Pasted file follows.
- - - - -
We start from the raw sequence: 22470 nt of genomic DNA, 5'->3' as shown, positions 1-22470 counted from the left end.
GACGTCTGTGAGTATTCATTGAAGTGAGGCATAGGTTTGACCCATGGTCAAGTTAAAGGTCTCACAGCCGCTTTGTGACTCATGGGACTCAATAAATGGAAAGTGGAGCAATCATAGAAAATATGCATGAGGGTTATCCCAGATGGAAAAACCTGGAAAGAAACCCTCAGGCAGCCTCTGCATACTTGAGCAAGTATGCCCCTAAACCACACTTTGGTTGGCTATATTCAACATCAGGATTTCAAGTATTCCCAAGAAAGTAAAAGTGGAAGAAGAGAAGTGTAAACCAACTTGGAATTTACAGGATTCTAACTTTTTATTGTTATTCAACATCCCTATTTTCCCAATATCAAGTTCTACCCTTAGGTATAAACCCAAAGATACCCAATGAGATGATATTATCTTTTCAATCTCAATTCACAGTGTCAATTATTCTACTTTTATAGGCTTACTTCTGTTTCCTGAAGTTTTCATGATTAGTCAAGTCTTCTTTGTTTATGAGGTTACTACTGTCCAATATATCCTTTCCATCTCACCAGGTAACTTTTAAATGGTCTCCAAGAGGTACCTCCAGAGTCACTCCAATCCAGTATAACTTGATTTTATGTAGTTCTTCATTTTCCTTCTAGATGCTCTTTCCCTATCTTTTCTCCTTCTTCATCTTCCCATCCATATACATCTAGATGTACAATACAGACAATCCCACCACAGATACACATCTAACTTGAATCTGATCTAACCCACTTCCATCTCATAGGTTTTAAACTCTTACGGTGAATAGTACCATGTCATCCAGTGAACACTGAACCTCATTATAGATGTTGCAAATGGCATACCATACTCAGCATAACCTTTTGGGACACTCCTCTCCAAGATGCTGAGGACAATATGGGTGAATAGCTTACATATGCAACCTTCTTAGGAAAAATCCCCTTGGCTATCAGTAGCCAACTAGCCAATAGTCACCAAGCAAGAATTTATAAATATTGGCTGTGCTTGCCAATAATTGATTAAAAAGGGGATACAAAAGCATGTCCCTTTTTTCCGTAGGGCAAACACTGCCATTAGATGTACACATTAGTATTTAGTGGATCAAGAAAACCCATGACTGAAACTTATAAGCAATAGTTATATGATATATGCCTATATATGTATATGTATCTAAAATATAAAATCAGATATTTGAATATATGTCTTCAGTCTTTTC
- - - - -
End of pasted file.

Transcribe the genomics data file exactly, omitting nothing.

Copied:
We start from the raw sequence: 22470 nt of genomic DNA, 5'->3' as shown, positions 1-22470 counted from the left end.
GACGTCTGTGAGTATTCATTGAAGTGAGGCATAGGTTTGACCCATGGTCAAGTTAAAGGTCTCACAGCCGCTTTGTGACTCATGGGACTCAATAAATGGAAAGTGGAGCAATCATAGAAAATATGCATGAGGGTTATCCCAGATGGAAAAACCTGGAAAGAAACCCTCAGGCAGCCTCTGCATACTTGAGCAAGTATGCCCCTAAACCACACTTTGGTTGGCTATATTCAACATCAGGATTTCAAGTATTCCCAAGAAAGTAAAAGTGGAAGAAGAGAAGTGTAAACCAACTTGGAATTTACAGGATTCTAACTTTTTATTGTTATTCAACATCCCTATTTTCCCAATATCAAGTTCTACCCTTAGGTATAAACCCAAAGATACCCAATGAGATGATATTATCTTTTCAATCTCAATTCACAGTGTCAATTATTCTACTTTTATAGGCTTACTTCTGTTTCCTGAAGTTTTCATGATTAGTCAAGTCTTCTTTGTTTATGAGGTTACTACTGTCCAATATATCCTTTCCATCTCACCAGGTAACTTTTAAATGGTCTCCAAGAGGTACCTCCAGAGTCACTCCAATCCAGTATAACTTGATTTTATGTAGTTCTTCATTTTCCTTCTAGATGCTCTTTCCCTATCTTTTCTCCTTCTTCATCTTCCCATCCATATACATCTAGATGTACAATACAGACAATCCCACCACAGATACACATCTAACTTGAATCTGATCTAACCCACTTCCATCTCATAGGTTTTAAACTCTTACGGTGAATAGTACCATGTCATCCAGTGAACACTGAACCTCATTATAGATGTTGCAAATGGCATACCATACTCAGCATAACCTTTTGGGACACTCCTCTCCAAGATGCTGAGGACAATATGGGTGAATAGCTTACATATGCAACCTTCTTAGGAAAAATCCCCTTGGCTATCAGTAGCCAACTAGCCAATAGTCACCAAGCAAGAATTTATAAATATTGGCTGTGCTTGCCAATAATTGATTAAAAAGGGGATACAAAAGCATGTCCCTTTTTTCCGTAGGGCAAACACTGCCATTAGATGTACACATTAGTATTTAGTGGATCAAGAAAACCCATGACTGAAACTTATAAGCAATAGTTATATGATATATGCCTATATATGTATATGTATCTAAAATATAAAATCAGATATTTGAATATATGTCTTCAGTCTTTTC